From The “When Women Wrote Hollywood” Archives 24 : Obituary: Jan Zilliacus. Independent. Pub. Monday, May 31, 1999, Kevin Brownlow

From The

JAN ZILLIACUS was the daughter of the pioneer American film director Laurence Trimble, owner of Jean, the Vitagraph dog, who won international fame long before Rin-Tin-Tin.

“Father wanted six boys and all he got was this miserable girl,” she said. “So he treated me like a boy. He gave me no quarter at all. I was breaking horses at the age of 10 and 11. I was very strong. I didn’t go to school properly – I had tutors from time to time. But somebody had to be chased by wolves, and the actresses didn’t like the idea.”

Read Obituary: Jan Zilliacus. Independent. Pub. Monday, May 31, 1999


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From The “When Women Wrote Hollywood” Archives 23: Satire and Melodrama in a Newspaper Play Entitled “Clear All Wires”, New York Times

Months of research went into the creation of the essays in “When Women Wrote Hollywood.” Here are some of the resources used to enlighten today’s film lovers to the female pioneers who helped create it.

From The “When Women Wrote Hollywood” Archives 23: Satire and Melodrama in a Newspaper Play Entitled “Clear All Wires”, New York Times

From The

With the perspiring assistance of Thomas Mitchell, who acts like a steam locomotive, the Spewacks have tossed another one of those melodramatic lampoons at the newspaper profession in “Clear All Wires,” put on at the Times Square last evening. It is brisk, noisy, extravagant and funny in “The Front Page” and “Broadway” tradition. 


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From The “When Women Wrote Hollywood” Archives 22: Latitude in Mass-Produced Culture’s Capital: New Women and Other Players in Hollywood, 1920-1941

Months of research went into the creation of the essays in “When Women Wrote Hollywood.” Here are some of the resources used to enlighten today’s film lovers to the female pioneers who helped create it.

From The “When Women Wrote Hollywood” Archives 22: Latitude in Mass-Produced Culture’s Capital: New Women and Other Players in Hollywood, 1920-1941

From The

When Your Urge’s Mauve, [go to] the Cafe Intemational on Sunset Boulevard. The location offered supper, drinks, and the ability to watch boy-girls who necked and sulked and little girl customers who … look like boys.

The 1940 guidebook How to Sin in Hollywood offered tourists this description of a commercial establishment that they could see when they visited the Holly-wood area. On the opposite page, a cartoon featured two women in tuxedos above the caption “the little girl customers.”‘ One smoked a cigar and both wore prominent lipstick The description and cartoon presented images of women in the Los Angeles area who defied the culture’s gender and sexual norms.


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From The “When Women Wrote Hollywood” Archives 21: The Progressive Silent Film List

Months of research went into the creation of the essays in “When Women Wrote Hollywood.” Here are some of the resources used to enlighten today’s film lovers to the female pioneers who helped create it.

From The “When Women Wrote Hollywood” Archives 21: The Progressive Silent Film List

From The

The Progressive Silent Film List is a growing online collection of information on more than 23,400 silent and sound films produced from 1888 through the end of 1929. Selected silent films produced in other countries after 1929 are also listed.

The Progressive Silent Film List listings are accessed through the filmographies and indexes provided below, or you may use Google to SEARCH the entire Silent Era website, including the PSFL listings.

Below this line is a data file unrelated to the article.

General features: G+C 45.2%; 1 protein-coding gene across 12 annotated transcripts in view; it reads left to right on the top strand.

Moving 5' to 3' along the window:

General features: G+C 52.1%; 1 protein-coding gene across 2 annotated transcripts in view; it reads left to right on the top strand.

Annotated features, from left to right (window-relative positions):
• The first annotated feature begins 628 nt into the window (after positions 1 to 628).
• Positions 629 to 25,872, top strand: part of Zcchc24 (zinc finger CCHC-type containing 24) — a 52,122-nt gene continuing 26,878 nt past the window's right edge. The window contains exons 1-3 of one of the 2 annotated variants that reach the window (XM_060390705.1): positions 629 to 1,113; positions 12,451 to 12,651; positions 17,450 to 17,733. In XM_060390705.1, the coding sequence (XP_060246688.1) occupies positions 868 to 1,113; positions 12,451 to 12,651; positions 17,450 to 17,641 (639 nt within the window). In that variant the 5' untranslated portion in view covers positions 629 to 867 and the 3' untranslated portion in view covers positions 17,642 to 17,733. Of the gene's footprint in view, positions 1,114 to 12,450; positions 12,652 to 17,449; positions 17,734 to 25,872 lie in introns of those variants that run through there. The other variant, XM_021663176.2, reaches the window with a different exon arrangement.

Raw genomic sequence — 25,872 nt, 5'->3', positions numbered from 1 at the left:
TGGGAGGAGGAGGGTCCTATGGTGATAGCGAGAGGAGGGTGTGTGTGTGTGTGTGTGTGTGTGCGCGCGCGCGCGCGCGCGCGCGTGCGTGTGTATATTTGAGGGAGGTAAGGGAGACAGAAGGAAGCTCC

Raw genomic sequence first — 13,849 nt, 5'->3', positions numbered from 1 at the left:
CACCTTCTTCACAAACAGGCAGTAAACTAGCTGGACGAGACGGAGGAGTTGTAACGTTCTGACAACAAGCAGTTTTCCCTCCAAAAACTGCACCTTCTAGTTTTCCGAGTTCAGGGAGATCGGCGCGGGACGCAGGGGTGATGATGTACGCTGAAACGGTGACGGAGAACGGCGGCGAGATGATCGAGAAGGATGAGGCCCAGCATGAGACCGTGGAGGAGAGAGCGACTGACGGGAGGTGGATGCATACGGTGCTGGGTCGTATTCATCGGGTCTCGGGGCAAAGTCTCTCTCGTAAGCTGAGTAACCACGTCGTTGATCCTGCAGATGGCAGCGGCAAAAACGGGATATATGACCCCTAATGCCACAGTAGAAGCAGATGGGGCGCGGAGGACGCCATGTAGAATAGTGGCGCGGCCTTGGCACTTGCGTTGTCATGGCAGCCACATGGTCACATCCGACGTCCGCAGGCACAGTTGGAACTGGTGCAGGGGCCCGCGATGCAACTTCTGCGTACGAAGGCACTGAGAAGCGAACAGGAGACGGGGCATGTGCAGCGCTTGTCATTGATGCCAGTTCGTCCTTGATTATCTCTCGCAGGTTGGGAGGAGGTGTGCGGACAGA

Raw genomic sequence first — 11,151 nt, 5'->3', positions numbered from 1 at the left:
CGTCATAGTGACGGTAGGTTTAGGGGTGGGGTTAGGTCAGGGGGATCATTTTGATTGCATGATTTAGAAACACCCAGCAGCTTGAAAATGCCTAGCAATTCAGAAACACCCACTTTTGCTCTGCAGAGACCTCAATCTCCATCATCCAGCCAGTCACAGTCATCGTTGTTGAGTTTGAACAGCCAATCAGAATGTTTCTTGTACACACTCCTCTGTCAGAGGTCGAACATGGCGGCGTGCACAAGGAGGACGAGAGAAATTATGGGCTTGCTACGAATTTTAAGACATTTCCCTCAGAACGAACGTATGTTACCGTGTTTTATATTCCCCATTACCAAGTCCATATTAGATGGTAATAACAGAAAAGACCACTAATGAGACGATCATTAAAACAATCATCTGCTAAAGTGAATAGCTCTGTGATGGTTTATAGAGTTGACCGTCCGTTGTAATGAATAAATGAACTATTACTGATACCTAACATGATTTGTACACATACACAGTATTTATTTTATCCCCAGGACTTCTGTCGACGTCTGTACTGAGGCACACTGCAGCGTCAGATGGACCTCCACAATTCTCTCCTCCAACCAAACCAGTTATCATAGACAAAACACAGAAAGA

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From The “When Women Wrote Hollywood” Archives 20: Blackout: World War II and the Origins of Film Noir by Sheri Chinen Biesen

Months of research went into the creation of the essays in “When Women Wrote Hollywood.” Here are some of the resources used to enlighten today’s film lovers to the female pioneers who helped create it.

From The “When Women Wrote Hollywood” Archives 20: Blackout: World War II and the Origins of Film Noir by Sheri Chinen Biesen

Challenging conventional scholarship placing the origins of film noir in postwar Hollywood, Sheri Chinen Biesen finds the genre’s roots firmly planted in the political, social, and material conditions of Hollywood during the war. After Pearl Harbor, America and Hollywood experienced a sharp cultural transformation that made horror, shock, and violence not only palatable but preferable. Hard times necessitated cheaper sets, fewer lights, and fresh talent; censors as well as the movie-going public showed a new tolerance for sex and violence; and female producers experienced newfound prominence in the industry.

Biesen brings prodigious archival research, accessible prose, and imaginative insights to both well-known films noir of the wartime period―The Maltese Falcon, The Big Sleep, and Double Indemnity―and others often overlooked or underrated―Scarlet Street, Ministry of Fear, Phantom Lady, and Stranger on the Third Floor.

Read more


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From The “When Women Wrote Hollywood” Archives 19: Algonquin Round Table Web Site

Months of research went into the creation of the essays in “When Women Wrote Hollywood.” Here are some of the resources used to enlighten today’s film lovers to the female pioneers who helped create it.

From The “When Women Wrote Hollywood” Archives 19: Algonquin Round Table Web Site

From The

“Don’t think I’m not incoheret.” — Harold Ross

This site is an extension of the research for The Algonquin Round Table New York: A Historical Guide by Kevin C. Fitzpatrick, foreword by Anthony Melchiorri. Published by Lyons Press, Hardcover, Dec. 2014, ISBN: 978-1-4930-0757-8.

“That is the thing about New York,” wrote Dorothy Parker in 1928. “It is always a little more than you had hoped for. Each day, there, is so definitely a new day.”

Now you can journey back there, in time, to a grand city teeming with hidden bars, luxurious theaters, and dazzling skyscrapers.

Read more